I actually like notes -- as long as they give more information, but don't explain the poems themselves! (And yes, hailstorms, thunderstorms, flash floods -- everything that is hitting Ohio seems to hit Western NY, too!)
jeannine said…
Of course I'm pro notes, because I have to be! I can't assume everyone knows everything about x obscure myth or y obscure folk tale or even z anime/comic book reference, but I still want those things in my poems, and you can only put so much "data" in the poems.
Plus, I'm one of those crazies who LOVES reading other poem's notes. I think the Waste Land was probably the beginning of this, but I like the little bit of "solving a mystery" feel you get from looking in the back of a book.
I like David Foster Wallace amusing/enlightening-tangent notes and Gabriel Gudding Defense of Poetry more-mini-poems/jokes notes that are fun to read in their own right. I hate dry explanatory notes. (But I'm a filthy hypocrite because I praised the dry explanatory note section in Susan Tichy's new book. That was because a good portion of it was notes of a personal nature that I could not have looked up elsewhere.)
newzoopoet said…
I vote no notes. It's kind of like the poet who stands up at a reading and blathers on explaining the poem, what it means, who it's about, why they wrote it, etc. I always tell my students that the work should be able to stand on its own. Notes are like the writer whispering, "and..."
Sandra said…
DC is known for the 6-7 PM June thunderstorm. I like them, as long as I can be watching from my balcony versus walking home from work! No hail, thankfully.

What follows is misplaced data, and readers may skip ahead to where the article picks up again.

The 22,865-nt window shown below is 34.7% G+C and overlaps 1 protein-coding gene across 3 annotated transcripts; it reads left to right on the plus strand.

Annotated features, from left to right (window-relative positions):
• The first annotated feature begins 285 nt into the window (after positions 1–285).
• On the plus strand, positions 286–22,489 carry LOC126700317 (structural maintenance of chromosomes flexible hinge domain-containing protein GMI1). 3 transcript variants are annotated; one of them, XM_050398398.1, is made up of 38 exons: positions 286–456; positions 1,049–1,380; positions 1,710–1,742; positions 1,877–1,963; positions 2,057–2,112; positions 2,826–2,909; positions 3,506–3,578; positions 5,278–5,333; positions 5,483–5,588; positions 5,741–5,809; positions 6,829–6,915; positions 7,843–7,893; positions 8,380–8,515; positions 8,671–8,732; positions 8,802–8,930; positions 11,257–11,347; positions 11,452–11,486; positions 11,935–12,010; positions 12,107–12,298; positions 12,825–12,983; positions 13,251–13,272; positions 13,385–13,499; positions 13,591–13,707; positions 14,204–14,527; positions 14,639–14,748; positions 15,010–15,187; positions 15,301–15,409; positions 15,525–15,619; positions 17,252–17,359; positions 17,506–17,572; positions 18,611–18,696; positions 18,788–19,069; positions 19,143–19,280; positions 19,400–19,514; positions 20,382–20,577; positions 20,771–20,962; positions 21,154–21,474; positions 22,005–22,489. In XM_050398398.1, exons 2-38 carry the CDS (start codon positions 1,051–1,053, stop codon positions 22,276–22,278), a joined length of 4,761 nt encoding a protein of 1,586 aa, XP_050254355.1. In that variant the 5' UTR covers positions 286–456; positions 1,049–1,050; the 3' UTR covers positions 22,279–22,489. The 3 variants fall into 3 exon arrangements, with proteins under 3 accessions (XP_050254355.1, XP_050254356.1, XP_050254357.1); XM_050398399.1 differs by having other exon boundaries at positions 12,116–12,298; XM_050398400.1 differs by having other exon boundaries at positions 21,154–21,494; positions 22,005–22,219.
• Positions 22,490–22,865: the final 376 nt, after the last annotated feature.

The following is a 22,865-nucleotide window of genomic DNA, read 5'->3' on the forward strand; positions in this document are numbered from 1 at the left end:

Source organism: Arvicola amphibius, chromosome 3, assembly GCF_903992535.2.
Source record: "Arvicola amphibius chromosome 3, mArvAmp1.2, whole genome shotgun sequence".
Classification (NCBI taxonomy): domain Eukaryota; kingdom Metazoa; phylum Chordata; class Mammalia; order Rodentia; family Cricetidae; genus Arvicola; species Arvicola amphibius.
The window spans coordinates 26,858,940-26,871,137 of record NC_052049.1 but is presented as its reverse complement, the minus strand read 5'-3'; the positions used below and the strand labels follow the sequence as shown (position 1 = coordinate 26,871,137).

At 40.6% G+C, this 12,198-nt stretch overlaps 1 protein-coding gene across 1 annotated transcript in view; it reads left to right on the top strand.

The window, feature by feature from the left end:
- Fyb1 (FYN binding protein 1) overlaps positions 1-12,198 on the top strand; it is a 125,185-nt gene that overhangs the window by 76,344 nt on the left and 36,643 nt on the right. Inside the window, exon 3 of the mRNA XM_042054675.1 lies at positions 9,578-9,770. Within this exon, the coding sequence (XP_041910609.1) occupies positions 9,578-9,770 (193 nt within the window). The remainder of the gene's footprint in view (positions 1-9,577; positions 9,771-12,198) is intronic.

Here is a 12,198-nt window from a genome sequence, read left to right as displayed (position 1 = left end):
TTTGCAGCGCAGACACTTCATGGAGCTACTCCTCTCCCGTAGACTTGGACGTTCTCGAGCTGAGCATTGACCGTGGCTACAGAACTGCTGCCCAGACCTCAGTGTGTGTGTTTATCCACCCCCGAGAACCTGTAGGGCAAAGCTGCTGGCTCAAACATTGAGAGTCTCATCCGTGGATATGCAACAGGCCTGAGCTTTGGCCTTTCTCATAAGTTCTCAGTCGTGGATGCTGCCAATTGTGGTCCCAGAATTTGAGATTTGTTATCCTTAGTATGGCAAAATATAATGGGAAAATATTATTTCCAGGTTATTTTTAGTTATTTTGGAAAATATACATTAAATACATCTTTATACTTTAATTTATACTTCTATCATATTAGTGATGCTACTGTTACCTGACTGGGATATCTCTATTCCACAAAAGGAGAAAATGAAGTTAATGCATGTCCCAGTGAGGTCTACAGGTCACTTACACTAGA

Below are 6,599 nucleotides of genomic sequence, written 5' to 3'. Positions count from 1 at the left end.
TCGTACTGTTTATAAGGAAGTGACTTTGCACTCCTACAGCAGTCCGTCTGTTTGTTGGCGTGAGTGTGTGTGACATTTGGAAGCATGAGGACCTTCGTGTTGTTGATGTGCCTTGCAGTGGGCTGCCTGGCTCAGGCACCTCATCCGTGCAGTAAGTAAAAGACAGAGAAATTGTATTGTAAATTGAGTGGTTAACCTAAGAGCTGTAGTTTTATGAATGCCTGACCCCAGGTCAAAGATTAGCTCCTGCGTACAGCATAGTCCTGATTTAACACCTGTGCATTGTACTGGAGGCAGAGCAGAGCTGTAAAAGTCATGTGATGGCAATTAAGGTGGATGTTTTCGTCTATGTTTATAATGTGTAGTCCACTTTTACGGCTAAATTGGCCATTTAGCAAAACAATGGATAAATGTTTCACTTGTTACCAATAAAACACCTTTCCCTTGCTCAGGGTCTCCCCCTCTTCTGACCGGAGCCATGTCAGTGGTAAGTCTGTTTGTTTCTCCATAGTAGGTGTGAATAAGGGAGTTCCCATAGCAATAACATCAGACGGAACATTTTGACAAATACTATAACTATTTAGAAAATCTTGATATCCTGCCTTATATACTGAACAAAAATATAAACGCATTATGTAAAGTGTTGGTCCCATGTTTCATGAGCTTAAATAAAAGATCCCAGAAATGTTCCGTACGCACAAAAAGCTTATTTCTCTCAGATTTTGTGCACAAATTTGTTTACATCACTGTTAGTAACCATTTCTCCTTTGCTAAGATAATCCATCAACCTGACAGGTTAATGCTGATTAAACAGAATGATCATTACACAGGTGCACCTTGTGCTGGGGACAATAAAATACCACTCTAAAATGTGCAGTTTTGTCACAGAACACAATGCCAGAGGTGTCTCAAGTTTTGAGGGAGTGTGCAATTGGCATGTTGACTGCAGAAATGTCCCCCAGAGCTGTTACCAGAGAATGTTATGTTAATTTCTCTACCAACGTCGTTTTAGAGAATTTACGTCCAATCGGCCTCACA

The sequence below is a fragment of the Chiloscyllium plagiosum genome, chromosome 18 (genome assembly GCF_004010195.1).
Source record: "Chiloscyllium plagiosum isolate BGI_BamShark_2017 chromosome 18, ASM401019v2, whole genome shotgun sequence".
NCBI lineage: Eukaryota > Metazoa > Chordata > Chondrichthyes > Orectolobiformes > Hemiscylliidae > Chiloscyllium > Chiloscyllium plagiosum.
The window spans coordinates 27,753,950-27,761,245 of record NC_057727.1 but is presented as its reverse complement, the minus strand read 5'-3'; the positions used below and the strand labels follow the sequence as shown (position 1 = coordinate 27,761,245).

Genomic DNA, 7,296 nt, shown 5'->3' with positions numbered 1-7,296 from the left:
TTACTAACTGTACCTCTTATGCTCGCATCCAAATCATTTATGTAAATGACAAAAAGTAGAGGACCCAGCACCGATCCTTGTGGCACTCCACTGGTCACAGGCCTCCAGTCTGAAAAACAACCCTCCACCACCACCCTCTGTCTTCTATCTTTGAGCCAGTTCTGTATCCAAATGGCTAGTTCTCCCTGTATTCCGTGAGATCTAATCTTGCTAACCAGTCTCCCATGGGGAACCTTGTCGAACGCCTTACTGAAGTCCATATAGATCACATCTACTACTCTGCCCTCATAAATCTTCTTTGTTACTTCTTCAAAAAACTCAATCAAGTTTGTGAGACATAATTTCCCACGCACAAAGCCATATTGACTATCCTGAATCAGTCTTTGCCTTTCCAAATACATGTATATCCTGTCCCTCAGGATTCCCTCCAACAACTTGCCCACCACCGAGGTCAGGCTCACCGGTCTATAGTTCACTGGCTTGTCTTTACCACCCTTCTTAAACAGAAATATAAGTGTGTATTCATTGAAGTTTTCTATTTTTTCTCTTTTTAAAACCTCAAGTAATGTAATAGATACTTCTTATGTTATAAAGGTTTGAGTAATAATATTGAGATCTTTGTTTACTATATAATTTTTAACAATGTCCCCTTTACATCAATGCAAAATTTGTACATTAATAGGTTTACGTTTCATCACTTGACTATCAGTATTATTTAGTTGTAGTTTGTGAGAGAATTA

I'm not crazy about Notes sections. Even when they are crucial...for example, the notes to Dan Chiasson's _Natural History_ are what give clear credit to Pliny the Elder--right down to borrowing phrases and imagery to flesh out Chaisson's "Elephant" poems. A second paragraph credits many more borrowed lines from more recent authors--Forrest Gander, Maxim Gorky, Desales Harrison.

Chaisson's a brilliant guy, and he steals in the most honorable tradition of T.S. Eliot. If you'd given me all this sourcing in conversation or buried in the introduction/acknowledgement pages, I'd have been fine with it. But as the last page in a book I loved? It's a little...deflating. The curtain pulled back on the wizard of Oz.
Justin Evans said…
I don't like notes. I think they are a bad habit and should be reserved for when the reader asks for them. I still read them, but with a mildly morbid (tank you Bill Logan) fascination, wondering why they mean anything to me.
Leslie said…
We've been having nearly daily t-storms, some violent, some just fun. I like 'em. As long as no trees fall on my house.

As for notes, well, I'm such a po-gossip I read everything, including notes. Mostly, if you need them, you should have them, because I feel like if your poems owe something to another writer or artist or source, you gotta fess up.

But I hate notes that are all 'look at me, aren't I well read.'

I've considered making up notes to obscure or nonexistent sources. Like, "in line 86 of the third poem, I use the word shiver in sense of the 1574 citation of the blah blah as cited (and deleted in subsequent editions) in the 1891 edition of the OED."
Jay Robinson said…
No notes for me. Unless they concern orange peels.
I have a notes page in my mss. The notes note (ha!) the language I've stolen from other poets. It's only fair.